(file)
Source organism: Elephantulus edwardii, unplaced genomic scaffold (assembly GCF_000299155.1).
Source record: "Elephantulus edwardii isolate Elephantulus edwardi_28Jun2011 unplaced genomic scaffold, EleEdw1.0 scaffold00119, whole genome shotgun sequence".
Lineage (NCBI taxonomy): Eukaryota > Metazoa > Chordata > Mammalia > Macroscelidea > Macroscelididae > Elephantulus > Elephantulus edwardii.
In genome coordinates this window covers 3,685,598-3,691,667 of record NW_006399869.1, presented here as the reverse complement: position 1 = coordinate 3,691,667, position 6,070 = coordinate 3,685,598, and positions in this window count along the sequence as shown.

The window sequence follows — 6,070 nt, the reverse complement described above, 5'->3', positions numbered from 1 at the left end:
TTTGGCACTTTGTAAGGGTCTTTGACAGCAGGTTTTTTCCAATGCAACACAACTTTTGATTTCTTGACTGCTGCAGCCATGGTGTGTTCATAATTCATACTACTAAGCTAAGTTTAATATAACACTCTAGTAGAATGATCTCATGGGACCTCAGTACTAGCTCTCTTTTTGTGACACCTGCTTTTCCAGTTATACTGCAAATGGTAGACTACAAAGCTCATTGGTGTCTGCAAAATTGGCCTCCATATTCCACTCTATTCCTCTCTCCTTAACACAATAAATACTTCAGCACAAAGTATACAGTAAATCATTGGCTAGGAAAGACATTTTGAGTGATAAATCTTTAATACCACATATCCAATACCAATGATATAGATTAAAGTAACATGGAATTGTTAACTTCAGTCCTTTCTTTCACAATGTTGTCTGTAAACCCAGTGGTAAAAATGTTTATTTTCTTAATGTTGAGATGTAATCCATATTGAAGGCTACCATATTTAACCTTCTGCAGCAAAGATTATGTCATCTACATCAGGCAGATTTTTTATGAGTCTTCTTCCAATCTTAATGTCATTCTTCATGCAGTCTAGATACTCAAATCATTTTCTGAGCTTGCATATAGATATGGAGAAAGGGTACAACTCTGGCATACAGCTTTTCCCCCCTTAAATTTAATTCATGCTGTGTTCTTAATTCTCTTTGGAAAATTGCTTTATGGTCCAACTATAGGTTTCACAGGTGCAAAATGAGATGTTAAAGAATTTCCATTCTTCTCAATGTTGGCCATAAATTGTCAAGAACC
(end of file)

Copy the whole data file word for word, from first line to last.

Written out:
Source organism: Elephantulus edwardii, unplaced genomic scaffold (assembly GCF_000299155.1).
Source record: "Elephantulus edwardii isolate Elephantulus edwardi_28Jun2011 unplaced genomic scaffold, EleEdw1.0 scaffold00119, whole genome shotgun sequence".
Lineage (NCBI taxonomy): Eukaryota > Metazoa > Chordata > Mammalia > Macroscelidea > Macroscelididae > Elephantulus > Elephantulus edwardii.
In genome coordinates this window covers 3,685,598-3,691,667 of record NW_006399869.1, presented here as the reverse complement: position 1 = coordinate 3,691,667, position 6,070 = coordinate 3,685,598, and positions in this window count along the sequence as shown.

The window sequence follows — 6,070 nt, the reverse complement described above, 5'->3', positions numbered from 1 at the left end:
TTTGGCACTTTGTAAGGGTCTTTGACAGCAGGTTTTTTCCAATGCAACACAACTTTTGATTTCTTGACTGCTGCAGCCATGGTGTGTTCATAATTCATACTACTAAGCTAAGTTTAATATAACACTCTAGTAGAATGATCTCATGGGACCTCAGTACTAGCTCTCTTTTTGTGACACCTGCTTTTCCAGTTATACTGCAAATGGTAGACTACAAAGCTCATTGGTGTCTGCAAAATTGGCCTCCATATTCCACTCTATTCCTCTCTCCTTAACACAATAAATACTTCAGCACAAAGTATACAGTAAATCATTGGCTAGGAAAGACATTTTGAGTGATAAATCTTTAATACCACATATCCAATACCAATGATATAGATTAAAGTAACATGGAATTGTTAACTTCAGTCCTTTCTTTCACAATGTTGTCTGTAAACCCAGTGGTAAAAATGTTTATTTTCTTAATGTTGAGATGTAATCCATATTGAAGGCTACCATATTTAACCTTCTGCAGCAAAGATTATGTCATCTACATCAGGCAGATTTTTTATGAGTCTTCTTCCAATCTTAATGTCATTCTTCATGCAGTCTAGATACTCAAATCATTTTCTGAGCTTGCATATAGATATGGAGAAAGGGTACAACTCTGGCATACAGCTTTTCCCCCCTTAAATTTAATTCATGCTGTGTTCTTAATTCTCTTTGGAAAATTGCTTTATGGTCCAACTATAGGTTTCACAGGTGCAAAATGAGATGTTAAAGAATTTCCATTCTTCTCAATGTTGGCCATAAATTGTCAAGAACC